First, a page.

20 February 18 The Straits Times by LESTER HIO
New grants and tax deductions to help local firms go international and innovate could have Aussies enjoying Singapore's sizzling flavours of beef rendang and curry chicken while the elderly here could be tucking into tastier and healthier meals.
These are some ways food company owner Hasan Abdul Rahman wants to grow the family business, Pondok Abang, which produces halal ready-to-eat meals and frozen food.
In particular, the new Enterprise Development Grant, which provides up to 70 per cent funding support for local firms to scale up and go international, will help the firm, which is eyeing the Australian and Thai markets.
"We were concerned that when we grow, we may have the output, but nowhere to sell, said Mr Hasan, 29. "But the new grant lets us do both - we can grow and also generate partnerships overseas for us to sell our products."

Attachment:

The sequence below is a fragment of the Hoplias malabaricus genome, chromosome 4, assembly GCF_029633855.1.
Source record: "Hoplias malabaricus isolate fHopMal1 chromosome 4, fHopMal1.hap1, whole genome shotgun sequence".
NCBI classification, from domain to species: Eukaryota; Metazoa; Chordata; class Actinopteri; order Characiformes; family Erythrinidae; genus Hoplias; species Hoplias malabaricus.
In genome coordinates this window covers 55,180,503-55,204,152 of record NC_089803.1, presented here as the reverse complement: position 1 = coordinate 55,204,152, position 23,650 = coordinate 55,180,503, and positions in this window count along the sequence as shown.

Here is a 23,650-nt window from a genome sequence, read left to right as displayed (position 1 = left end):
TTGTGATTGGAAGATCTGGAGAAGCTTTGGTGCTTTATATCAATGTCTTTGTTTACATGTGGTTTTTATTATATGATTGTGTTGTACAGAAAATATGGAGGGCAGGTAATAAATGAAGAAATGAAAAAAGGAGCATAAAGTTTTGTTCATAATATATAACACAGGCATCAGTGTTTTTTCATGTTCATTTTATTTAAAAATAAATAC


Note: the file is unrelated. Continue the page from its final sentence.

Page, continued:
He is also glad for the new Productivity Solutions Grant. This offers up to 70 per cent funding for off-the-shelf productivity solutions so Mr Hasan can buy new machinery to boost productivity.
His next purchase is a $130,000 machine from Germany that will package frozen and ready-to-eat food, cutting down on manpower as each package now has to be manually weighed and sealed.
It doesn't mean that the company, with a headcount of 20, will let go of workers. "Bringing in machines lets us teach our staff new things. There is progression," said Mr Hasan. "When the company expands, staff also expand in their career path - no longer are they packers, but they can be supervisors, who teach others how to operate the machines."
Bringing in machines lets us teach our staff new things. There is progression. When the company expands, staff also expand in their career path - no longer are they packers, but they can be supervisors, who teach others how to operate the machines.
PONDOK ABANG OWNER HASAN ABDUL RAHMAN, on buying new machinery and what this means for workers.
Additional grants for local businesses that do research and development here have also spurred Mr Hasan to look into developing healthy options for the elderly.
"We want to develop innovative food products specifically for the elderly, such as maybe something suitable for people with diabetes, to meet the growing ageing population," he said.